Helping to curb illegal border crossings

Jun 05, 2013
Helping to curb illegal border-crossings
Credit: PIAP

Illegal border-crossings in Europe remain an on-going issue, with the latest figures estimated to be nearly 141 000 - up 35 % from previous years. However, the TALOS project has developed a system for transportable autonomous patrol for land border surveillance, which aims to tackle the problem.

The research was coordinated by the Industrial Research Institute for Automation and Measurements (PIAP) in Poland, with funding of EUR 20 million, of which EUR 13 million was provided by the . The project gathered together a consortium of experienced research teams from industry, , and academia to form three teams.

Together, the teams developed a number of which can detect people, vehicles and crossing the unregulated land border. As well as a concept of unmanned units which are able to perform some and surveillance tasks, under the supervision of border guards.

Three teams from ten countries helped to develop three subsystems - UGV (Unmanned Ground Vehicle), UUCC (Unmanned Units Command Centre) and a system for communication between all the elements - which were then integrated into one operational system.

Agnieszka Spronska, a member of the coordinating team in the Security and Defence Systems Division at PIAP, says; 'There has been a huge amount of research involved in this project, and we have had to face a number of challenges. One of which has been to get all the teams together from the various countries so that we could integrate all the components of the system.'

She continues: 'This is why everyone working on the project had to come to Poland several times during the integration phase, so that we could further develop and test the system. It was a mammoth task but an interesting experience to work with people from all over Europe.'

So far, the feedback from testing TALOS has been well received by end users and guards, who have seen the benefits from the operational system. Despite its size, it is easily transportable, particularly when compared to the current infrastructure used for controlling borders.

However, before the system can be officially used, cross- constraints and the legal framework need to be addressed. This may require some awareness raising and efforts to explain the benefits of such systems - they are more versatile, efficient, flexible and cost effective. However, the TALOS team are hopeful that their system will be fully operational in the near future.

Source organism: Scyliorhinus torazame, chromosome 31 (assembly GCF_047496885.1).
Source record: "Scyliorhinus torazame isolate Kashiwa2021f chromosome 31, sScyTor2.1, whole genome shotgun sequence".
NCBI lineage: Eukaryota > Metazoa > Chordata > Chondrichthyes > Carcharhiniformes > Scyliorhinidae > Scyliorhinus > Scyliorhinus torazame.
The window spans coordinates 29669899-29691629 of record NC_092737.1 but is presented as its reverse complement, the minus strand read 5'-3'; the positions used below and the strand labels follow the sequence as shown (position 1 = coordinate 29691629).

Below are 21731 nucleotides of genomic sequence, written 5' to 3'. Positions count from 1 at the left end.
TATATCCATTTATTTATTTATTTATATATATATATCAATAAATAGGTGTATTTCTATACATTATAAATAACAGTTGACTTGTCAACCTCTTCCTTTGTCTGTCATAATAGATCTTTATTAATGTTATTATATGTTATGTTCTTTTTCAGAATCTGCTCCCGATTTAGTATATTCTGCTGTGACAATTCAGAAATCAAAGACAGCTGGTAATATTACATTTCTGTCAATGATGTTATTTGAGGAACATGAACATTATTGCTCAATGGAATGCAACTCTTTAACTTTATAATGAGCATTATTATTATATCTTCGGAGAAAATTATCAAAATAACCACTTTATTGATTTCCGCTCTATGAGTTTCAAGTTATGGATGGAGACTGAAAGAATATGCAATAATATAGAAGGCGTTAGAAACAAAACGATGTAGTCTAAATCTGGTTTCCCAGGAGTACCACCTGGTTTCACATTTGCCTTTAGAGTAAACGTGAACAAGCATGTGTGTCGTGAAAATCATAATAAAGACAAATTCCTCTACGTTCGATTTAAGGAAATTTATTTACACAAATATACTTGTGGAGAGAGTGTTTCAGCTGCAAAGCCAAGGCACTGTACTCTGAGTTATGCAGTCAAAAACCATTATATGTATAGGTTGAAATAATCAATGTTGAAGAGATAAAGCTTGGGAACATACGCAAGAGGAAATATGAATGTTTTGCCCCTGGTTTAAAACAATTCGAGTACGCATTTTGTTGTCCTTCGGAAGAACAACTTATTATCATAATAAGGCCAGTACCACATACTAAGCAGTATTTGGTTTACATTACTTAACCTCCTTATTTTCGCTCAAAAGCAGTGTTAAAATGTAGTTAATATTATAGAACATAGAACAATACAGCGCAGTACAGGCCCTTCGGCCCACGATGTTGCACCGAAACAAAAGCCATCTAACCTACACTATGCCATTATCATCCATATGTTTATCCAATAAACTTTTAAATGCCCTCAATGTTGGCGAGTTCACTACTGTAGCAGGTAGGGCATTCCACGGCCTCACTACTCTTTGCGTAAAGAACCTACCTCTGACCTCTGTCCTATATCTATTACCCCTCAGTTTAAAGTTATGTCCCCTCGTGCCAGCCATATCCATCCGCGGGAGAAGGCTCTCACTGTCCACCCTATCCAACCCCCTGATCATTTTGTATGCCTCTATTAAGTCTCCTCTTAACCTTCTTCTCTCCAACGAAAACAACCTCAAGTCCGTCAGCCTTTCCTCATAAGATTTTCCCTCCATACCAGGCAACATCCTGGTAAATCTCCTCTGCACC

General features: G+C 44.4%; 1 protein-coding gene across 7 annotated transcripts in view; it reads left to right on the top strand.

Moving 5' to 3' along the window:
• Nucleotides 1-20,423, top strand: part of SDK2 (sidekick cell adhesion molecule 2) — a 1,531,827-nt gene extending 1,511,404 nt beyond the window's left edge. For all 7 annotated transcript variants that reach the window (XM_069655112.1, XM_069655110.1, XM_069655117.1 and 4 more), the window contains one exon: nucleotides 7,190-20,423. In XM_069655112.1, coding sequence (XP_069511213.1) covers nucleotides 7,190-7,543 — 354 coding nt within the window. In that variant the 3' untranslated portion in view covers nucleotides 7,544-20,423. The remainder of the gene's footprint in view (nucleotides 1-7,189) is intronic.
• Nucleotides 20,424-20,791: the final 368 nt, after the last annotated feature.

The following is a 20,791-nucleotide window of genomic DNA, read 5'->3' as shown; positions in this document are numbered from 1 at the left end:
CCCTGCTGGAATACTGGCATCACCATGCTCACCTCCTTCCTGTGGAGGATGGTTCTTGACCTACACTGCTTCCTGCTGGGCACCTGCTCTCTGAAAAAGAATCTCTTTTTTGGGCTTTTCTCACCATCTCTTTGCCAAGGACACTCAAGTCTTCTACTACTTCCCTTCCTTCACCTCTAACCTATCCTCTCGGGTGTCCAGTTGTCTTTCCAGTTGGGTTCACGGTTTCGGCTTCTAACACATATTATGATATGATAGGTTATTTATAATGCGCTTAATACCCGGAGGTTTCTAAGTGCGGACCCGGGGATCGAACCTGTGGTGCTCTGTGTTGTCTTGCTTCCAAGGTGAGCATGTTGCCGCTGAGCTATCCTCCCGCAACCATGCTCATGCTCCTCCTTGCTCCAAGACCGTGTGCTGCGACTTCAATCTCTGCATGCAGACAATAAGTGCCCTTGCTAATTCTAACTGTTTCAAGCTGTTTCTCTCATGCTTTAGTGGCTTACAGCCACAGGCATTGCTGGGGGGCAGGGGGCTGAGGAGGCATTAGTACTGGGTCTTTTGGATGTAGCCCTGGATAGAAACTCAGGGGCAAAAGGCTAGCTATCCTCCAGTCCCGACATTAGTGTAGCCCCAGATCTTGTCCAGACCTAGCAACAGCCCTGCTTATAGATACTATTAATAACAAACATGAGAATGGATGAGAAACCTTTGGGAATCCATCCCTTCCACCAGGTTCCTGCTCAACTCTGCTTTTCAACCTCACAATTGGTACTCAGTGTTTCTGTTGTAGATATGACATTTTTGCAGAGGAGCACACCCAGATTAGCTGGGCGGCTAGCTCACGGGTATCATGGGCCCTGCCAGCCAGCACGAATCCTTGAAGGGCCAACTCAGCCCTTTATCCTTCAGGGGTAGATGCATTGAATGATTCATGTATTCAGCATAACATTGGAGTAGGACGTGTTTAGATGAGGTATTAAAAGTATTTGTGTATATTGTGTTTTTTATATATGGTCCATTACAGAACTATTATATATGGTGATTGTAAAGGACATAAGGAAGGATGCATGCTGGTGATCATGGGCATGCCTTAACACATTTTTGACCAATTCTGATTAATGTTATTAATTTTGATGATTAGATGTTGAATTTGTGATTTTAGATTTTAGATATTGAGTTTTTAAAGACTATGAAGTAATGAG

Explore further: Seeing through the fog (and dust and snow) of war

More information: TALOS talos-border.eu/

Industrial Research Institute for Automation and Measurements (PIAP) www.piap.pl/en/

Frontext www.frontex.europa.eu/

add to favorites email to friend print save as pdf

Related Stories

US Navy launches unmanned aircraft from carrier

May 14, 2013

The U.S. Navy for the first time Tuesday launched an unmanned aircraft the size of a fighter jet from a warship in the Atlantic Ocean, as it wades deeper into America's drone program amid growing concerns ...

US testing surveillance balloons on Mexico border

Aug 23, 2012

(AP) — Floating 2,500-feet (762-meters) above scrub-covered U.S. ranchland near the Mexico border, the payload of high-tech cameras onboard a balloon being used by the Border Patrol can easily see a cluster of reporters ...

F4E starts connecting the ITER systems together

Apr 25, 2013

Those who perceive challenges as opportunities will find themselves drawn to the levels of sophistication and complexity underpinning the ITER project. Connecting the different systems of ITER and ensuring ...

Recommended for you

Wireless sensor transmits tumor pressure

7 hours ago

The interstitial pressure inside a tumor is often remarkably high compared to normal tissues and is thought to impede the delivery of chemotherapeutic agents as well as decrease the effectiveness of radiation ...

Seeing through the fog (and dust and snow) of war

Sep 19, 2014

Degraded visibility—which encompasses diverse environmental conditions including severe weather, dust kicked up during takeoff and landing and poor visual contrast among different parts of terrain—often ...

The oscillator that could makeover the mechanical watch

Sep 18, 2014

For the first time in 200 years the heart of the mechanical watch has been reinvented, thereby improving precision and autonomy while making the watch completely silent. EPFL researchers have developed an ...

User comments : 0